Two major ways of judging one’s competence and defining subjective success in achievement situations are task (focus is on improvement) and ego (focus is on beating others) involvement (16). Specific to the athletic context, this study examined the relationship of young athletes’ proneness to task and ego involvement, or individual differences in the degree of task and ego orientation, respectively, to their (a) beliefs about the causes of success, (b) perceived ability, and (c) degree of satisfaction/enjoyment in the athletic domain. Subjects were 55 young athletes recruited from summer basketball camps. Congruent with previous research on older athletes and the classroom, a conceptually consistent relationship between goal orientations and views concerning the causes of success was revealed. Young athletes who were high in task and ego orientation tended to perceive themselves as more capable and report greater satisfaction/enjoyment. Implications concerning the motivational consequences of goal orientations for children and youth are discussed.

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Lisa Chu and Brian W. Timmons

Nutritional considerations for the overweight young athlete have not been thoroughly discussed in the scientific literature. With the high prevalence of childhood obesity, more children participating in sports are overweight or obese. This is particularly true for select sports, such as American football, where large size provides an added advantage. While sport participation should be encouraged because of the many benefits of physical activity, appropriate nutritional practices are vital for growth, and optimizing performance and health. The overweight young athlete may face certain challenges because of variable energy costs and nutrient requirements for growth and routine training, compared with nonoverweight athletes. Special attention should be given to adopting healthy lifestyle choices to prevent adverse health effects due to increased adiposity. In this review, we aim to discuss special nutritional considerations and highlight gaps in the literature concerning nutrition for overweight young athletes compared with their nonoverweight peers.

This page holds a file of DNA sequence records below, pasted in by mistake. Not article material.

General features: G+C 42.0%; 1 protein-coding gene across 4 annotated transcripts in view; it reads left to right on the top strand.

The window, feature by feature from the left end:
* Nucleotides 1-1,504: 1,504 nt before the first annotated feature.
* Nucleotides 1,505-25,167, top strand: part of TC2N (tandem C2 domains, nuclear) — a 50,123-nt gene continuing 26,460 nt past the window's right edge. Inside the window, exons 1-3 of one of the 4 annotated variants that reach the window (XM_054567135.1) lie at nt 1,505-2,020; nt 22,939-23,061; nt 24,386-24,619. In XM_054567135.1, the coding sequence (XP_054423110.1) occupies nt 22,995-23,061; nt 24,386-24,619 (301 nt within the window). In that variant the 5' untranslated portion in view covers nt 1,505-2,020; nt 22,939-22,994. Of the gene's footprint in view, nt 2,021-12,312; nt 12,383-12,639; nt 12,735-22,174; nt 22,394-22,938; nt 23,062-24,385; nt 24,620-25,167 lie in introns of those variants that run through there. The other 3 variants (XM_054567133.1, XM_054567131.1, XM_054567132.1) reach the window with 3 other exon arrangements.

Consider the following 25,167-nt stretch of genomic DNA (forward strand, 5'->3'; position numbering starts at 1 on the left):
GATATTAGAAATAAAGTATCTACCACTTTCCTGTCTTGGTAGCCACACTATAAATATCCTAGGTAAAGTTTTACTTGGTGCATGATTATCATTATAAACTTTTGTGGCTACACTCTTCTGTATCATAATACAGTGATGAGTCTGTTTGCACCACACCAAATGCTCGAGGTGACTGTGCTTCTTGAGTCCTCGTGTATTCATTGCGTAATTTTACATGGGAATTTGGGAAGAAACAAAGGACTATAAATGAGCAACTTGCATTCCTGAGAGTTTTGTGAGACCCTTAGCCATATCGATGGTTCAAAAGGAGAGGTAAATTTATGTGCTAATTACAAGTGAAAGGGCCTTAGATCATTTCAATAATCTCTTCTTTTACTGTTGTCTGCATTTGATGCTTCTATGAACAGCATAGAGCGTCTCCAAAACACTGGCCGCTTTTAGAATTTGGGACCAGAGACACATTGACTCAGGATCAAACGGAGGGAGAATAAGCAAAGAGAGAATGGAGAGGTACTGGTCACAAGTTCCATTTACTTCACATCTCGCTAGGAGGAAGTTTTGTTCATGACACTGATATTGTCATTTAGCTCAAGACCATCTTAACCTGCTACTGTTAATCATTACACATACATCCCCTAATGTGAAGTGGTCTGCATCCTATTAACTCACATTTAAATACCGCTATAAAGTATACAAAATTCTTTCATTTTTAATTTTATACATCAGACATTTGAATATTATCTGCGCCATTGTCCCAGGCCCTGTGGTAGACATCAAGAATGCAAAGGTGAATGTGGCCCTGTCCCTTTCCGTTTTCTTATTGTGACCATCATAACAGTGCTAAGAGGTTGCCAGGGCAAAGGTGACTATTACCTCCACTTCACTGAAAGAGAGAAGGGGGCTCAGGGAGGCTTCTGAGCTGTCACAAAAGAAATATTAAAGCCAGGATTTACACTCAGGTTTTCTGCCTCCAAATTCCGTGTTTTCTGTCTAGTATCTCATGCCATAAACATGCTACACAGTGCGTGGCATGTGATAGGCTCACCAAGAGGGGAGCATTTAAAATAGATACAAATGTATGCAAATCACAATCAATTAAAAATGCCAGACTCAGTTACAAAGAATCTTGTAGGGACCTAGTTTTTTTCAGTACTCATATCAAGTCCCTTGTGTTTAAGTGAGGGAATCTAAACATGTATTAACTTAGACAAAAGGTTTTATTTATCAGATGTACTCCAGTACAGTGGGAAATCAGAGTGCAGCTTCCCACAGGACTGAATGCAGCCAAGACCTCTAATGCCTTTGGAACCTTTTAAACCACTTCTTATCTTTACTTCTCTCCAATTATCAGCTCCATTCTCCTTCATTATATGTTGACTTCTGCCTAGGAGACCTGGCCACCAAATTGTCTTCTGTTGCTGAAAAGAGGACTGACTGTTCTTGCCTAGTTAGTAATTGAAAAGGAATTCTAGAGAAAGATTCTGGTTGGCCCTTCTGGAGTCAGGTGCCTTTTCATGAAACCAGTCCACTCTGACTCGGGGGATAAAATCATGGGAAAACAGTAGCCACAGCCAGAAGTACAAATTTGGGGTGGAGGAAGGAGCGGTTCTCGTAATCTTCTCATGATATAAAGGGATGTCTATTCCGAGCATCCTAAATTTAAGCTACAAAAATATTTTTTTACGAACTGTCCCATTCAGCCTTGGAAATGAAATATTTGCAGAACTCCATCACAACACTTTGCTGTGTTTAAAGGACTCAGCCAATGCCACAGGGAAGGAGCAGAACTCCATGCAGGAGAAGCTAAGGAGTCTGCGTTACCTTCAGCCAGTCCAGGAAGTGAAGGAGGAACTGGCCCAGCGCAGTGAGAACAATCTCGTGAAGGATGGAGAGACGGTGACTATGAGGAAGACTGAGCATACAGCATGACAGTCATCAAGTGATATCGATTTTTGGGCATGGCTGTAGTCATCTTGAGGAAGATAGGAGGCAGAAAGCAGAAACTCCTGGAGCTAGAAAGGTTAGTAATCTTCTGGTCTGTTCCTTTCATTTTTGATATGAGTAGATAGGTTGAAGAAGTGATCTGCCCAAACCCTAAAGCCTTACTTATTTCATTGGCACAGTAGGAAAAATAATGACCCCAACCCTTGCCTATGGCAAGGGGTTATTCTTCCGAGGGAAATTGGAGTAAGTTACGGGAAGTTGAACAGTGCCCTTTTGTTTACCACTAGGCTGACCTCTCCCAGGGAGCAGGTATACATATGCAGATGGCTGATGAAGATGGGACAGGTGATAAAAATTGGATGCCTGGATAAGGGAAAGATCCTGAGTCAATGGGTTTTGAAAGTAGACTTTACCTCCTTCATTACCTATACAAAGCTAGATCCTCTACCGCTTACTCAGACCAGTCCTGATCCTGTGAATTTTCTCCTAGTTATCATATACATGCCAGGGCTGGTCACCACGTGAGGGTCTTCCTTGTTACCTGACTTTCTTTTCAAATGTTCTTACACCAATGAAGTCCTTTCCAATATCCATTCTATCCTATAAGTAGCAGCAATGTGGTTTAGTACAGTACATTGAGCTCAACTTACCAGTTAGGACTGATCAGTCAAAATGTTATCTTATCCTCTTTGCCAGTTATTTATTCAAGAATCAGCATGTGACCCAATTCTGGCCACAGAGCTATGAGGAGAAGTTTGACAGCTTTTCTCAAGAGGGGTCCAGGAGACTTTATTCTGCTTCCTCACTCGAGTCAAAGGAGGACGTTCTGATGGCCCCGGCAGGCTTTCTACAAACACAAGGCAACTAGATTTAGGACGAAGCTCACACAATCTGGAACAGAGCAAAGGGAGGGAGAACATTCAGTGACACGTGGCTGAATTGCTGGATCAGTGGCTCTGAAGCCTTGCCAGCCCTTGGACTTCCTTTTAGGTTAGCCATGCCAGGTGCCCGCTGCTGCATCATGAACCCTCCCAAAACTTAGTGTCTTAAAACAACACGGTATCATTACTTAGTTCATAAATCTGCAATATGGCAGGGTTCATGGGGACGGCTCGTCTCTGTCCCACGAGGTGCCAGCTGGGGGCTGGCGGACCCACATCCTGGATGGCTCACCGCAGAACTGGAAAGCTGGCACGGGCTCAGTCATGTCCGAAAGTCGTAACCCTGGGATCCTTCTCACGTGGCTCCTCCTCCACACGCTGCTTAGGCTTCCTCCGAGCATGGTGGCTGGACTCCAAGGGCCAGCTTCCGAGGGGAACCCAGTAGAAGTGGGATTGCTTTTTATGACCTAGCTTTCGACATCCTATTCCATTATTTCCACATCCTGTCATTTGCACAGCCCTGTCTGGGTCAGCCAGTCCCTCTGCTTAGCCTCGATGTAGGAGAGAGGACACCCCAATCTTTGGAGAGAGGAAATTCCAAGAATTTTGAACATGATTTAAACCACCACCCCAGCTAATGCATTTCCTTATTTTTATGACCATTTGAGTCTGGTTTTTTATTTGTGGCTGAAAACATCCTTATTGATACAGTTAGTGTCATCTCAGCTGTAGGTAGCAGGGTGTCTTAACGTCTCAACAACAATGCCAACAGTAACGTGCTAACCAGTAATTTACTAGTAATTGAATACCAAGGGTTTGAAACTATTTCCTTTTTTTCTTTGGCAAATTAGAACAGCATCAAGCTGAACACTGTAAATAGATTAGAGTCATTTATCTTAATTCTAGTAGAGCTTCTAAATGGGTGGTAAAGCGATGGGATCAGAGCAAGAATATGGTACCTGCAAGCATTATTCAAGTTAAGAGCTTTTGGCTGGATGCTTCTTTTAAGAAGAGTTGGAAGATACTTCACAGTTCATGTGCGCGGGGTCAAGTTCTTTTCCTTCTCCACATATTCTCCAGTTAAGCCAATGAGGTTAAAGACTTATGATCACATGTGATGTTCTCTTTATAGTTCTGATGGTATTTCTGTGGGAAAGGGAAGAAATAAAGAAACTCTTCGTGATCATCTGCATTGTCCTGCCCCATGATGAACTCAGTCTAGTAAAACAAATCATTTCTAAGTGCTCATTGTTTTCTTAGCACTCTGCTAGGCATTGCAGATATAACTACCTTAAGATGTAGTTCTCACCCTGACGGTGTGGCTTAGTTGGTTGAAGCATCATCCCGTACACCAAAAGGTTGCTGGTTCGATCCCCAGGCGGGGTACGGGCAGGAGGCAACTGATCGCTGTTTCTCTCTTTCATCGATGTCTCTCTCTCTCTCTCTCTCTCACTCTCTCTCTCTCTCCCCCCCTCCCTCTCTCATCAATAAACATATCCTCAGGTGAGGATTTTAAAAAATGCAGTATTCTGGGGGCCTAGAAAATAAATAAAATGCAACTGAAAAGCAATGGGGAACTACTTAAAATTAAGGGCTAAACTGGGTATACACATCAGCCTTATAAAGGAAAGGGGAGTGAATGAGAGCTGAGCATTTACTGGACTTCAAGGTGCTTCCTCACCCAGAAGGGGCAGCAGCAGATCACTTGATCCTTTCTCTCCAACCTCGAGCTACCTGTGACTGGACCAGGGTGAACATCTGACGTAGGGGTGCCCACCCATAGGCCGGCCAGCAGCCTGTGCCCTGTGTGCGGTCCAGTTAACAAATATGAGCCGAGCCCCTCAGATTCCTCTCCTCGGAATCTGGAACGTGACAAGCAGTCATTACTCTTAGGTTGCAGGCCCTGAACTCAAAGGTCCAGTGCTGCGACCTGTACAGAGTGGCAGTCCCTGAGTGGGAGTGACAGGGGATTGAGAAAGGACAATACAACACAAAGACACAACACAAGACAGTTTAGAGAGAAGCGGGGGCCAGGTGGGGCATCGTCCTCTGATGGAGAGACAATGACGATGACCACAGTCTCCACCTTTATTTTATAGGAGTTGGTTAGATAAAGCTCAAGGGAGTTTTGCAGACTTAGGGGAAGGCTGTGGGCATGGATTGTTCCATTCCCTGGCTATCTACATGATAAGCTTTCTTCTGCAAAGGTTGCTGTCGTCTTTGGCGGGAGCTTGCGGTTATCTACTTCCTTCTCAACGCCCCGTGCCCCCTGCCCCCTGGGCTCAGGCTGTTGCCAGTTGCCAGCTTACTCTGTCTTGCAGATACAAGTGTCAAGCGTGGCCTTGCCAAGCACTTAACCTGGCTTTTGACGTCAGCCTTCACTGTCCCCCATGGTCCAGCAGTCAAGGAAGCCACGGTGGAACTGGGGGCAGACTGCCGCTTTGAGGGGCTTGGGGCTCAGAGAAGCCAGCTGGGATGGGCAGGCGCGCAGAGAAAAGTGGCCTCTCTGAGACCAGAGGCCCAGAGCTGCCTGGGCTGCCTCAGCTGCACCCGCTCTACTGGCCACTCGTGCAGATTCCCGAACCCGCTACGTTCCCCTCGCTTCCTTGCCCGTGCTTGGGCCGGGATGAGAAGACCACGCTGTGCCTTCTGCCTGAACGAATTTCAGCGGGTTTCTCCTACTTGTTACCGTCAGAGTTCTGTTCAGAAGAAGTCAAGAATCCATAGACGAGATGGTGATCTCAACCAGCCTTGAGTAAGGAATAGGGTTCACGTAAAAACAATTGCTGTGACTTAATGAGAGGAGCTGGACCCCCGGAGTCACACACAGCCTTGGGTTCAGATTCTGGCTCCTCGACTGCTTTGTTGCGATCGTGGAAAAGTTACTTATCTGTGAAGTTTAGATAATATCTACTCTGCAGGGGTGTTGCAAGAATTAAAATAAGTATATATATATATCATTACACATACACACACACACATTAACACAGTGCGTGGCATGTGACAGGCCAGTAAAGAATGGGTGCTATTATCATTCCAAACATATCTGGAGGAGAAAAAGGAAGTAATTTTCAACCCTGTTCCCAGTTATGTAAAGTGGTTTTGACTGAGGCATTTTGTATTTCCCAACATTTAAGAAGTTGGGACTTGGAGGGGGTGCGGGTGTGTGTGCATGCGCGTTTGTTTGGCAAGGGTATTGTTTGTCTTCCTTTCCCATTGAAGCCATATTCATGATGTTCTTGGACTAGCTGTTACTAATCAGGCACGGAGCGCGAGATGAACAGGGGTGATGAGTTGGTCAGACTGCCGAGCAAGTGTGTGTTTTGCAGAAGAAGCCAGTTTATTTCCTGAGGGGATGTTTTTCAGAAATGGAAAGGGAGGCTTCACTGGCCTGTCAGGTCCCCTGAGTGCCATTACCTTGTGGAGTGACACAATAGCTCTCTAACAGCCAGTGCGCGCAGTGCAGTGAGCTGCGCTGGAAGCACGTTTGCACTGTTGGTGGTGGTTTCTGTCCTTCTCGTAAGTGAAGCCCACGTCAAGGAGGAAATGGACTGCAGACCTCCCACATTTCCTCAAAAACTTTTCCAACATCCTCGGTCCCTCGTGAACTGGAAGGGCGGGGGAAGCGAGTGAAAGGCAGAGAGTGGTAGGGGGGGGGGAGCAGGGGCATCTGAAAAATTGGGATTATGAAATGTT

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Kari Stefansen, Gerd Marie Solstad, Åse Strandbu, and Maria Hansen

In this paper, we explore coach-athlete sexual relationships (CASRs) from the perspective of young athletes, with the aim of adding to the evolving research on CASRs as a contested social phenomenon. Our starting point is what we see as two conflicting images of such relationships in contemporary

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Paddy C. Favazza, Gary N. Siperstein, Susan A. Zeisel, Samuel L. Odom, John H. Sideris, and Andrew L. Moskowitz

This study examined the effectiveness of the Young Athletes program to promote motor development in preschool-aged children with disabilities. In the study, 233 children were randomly assigned to a control group or the Young Athletes (YA) intervention group which consisted of 24 motor skill lessons delivered 3 times per week for 8 weeks. Hierarchical Linear Modeling (HLM) showed that children who participated in the YA intervention exhibited mean gains of 7–9 months on the Peabody Developmental Motor Subscales (PDMS) compared with mean gains of 3–5 months for the control group. Children in the YA intervention also exhibited significant gains on the gross motor subscale of the Vineland Teacher Rating Form (VTRF). Teachers and parents reported benefits for children not only in specific motor skills, but also kindergarten readiness skills and social/play skills. The necessity for direct and intentional instruction of motor skills, as well as the challenges of involving families in the YA program, are discussed.